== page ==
Usinger, the College’s director of institutional research, effectiveness and planning, was sworn in during the AFC’s annual convention last month in Orlando.
Usinger has worked at Polk since 2002. He is the first from the College to ascend to the highest level of leadership within the AFC. His term as president is for one year; afterward, he will serve for a year on the AFC’s board as immediate past president.
In his address to the AFC membership, Usinger emphasized that the state’s public colleges will continue to collaborate and innovate toward the shared goal of student success. An excerpt from his speech follows:
Over the last years, we have seen our share of obstacles in form of funding shortages and the political realities that emerged from a dire economic situation. Nevertheless, our prime objective for the coming years is very clear: support measures that foster student success, that advance the vitality of our college system, and that empower our graduates to succeed in the 21st-century workplace.
But let’s be very clear: high-skill, high-wage jobs are typically not found in construction, agriculture, and tourism. Thus, we need to strengthen our partnerships with those forces of the economic development spectrum that focus on innovation, job creation for knowledge workers, and globally competitive technologies.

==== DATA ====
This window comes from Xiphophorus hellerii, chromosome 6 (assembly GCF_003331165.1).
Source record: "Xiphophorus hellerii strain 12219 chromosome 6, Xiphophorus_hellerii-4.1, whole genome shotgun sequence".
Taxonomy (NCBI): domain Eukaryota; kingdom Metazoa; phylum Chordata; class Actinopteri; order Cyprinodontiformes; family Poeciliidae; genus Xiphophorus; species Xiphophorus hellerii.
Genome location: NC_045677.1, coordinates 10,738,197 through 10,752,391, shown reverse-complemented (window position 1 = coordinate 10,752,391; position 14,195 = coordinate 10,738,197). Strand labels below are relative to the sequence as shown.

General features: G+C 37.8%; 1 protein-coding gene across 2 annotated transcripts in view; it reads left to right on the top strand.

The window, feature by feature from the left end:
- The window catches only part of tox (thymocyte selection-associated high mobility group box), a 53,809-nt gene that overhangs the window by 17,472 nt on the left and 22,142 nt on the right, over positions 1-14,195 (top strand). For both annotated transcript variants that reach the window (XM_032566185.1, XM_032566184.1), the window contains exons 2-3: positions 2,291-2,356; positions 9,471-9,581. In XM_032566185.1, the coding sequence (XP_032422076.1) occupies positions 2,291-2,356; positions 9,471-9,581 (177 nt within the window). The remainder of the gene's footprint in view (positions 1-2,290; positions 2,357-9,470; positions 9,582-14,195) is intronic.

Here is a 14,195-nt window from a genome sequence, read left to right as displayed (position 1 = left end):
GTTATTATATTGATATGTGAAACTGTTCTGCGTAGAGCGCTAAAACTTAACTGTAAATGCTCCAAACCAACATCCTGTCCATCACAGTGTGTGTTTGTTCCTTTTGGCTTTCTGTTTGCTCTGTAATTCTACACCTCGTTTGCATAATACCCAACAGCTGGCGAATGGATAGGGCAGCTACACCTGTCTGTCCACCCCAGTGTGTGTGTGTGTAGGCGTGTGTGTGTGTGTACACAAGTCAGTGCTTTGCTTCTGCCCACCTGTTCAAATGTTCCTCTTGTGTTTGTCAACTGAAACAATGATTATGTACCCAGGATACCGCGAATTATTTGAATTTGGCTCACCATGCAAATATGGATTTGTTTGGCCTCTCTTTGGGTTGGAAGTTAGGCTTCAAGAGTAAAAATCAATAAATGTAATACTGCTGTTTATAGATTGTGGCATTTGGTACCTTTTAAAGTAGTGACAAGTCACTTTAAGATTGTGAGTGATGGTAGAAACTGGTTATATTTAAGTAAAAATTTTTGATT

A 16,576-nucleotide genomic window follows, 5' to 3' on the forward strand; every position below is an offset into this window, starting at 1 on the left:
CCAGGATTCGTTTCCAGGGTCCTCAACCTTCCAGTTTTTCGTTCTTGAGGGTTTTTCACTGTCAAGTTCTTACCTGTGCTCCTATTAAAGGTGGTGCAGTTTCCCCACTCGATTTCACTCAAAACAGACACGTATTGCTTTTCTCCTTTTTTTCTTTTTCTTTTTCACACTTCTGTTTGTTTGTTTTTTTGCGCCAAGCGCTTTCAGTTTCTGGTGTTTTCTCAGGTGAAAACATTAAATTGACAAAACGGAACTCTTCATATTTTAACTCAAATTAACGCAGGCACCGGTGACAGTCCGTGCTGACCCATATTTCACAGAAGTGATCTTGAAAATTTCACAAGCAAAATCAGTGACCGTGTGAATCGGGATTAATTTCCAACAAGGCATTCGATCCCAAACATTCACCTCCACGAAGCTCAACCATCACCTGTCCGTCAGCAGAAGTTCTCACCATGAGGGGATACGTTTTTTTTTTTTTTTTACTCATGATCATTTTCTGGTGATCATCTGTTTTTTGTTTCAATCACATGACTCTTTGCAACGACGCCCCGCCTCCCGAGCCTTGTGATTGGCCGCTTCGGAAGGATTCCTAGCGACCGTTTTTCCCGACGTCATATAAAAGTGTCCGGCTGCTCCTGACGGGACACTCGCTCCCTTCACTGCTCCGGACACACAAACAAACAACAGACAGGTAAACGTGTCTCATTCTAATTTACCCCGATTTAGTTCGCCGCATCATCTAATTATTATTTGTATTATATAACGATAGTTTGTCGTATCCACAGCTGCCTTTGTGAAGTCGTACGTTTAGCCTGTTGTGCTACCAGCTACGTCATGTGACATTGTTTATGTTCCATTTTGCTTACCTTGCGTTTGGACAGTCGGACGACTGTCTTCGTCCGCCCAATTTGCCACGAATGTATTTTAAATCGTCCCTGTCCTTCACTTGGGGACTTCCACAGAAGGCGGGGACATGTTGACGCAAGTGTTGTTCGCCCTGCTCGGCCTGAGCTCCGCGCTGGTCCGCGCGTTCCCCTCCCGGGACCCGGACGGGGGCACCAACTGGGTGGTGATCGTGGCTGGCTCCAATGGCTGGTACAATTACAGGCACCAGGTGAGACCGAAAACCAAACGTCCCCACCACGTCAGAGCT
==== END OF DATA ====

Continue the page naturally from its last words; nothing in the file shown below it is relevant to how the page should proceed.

And here we are, right at the second challenge: technology! The speed of change in higher education has accelerated and we need to match it by improving innovation and efficiencies at our institutions. This requires more options for professional and institutional development, and knowledge sharing across the system.
When it comes to new technologies and new ways of teaching or advising, for example, we don’t have to reinvent the wheel! We can do much more if we leverage each other’s strengths, collaborate on new projects — like we do in the redesign of developmental education — and replicate best practices that some of our colleges already have successfully engaged in. That’s how we achieve success together!
Usinger’s swearing in was one of several high points for Polk State during the AFC convention. Alumna Rita Smith, a 1974 graduate and national advocate against domestic violence, received the AFC’s LeRoy Collins Lifetime Achievement Award, one of the highest honors the organization gives.
Also, Stephanie Campbell, a business development coordinator at Polk State’s Corporate College, received Ambassador of the Year for Region IV; a Membership Award for chairing the Polk State’s AFC membership committee; and the AFC’s Presidents’ Award, which recognizes outstanding service and commitment to the AFC.
Human Resources Assistant for Employment Robin Robinson received an Unsung Hero Award for her work as publications chair for Polk State’s chapter of the AFC.
The AFC is the professional association for Florida’s 28 public community colleges, their Boards, employees, retirees, and associates. According to the AFC, it promotes and represents individual members and entire institutions, supporting their efforts to provide the state with the best possible community college system.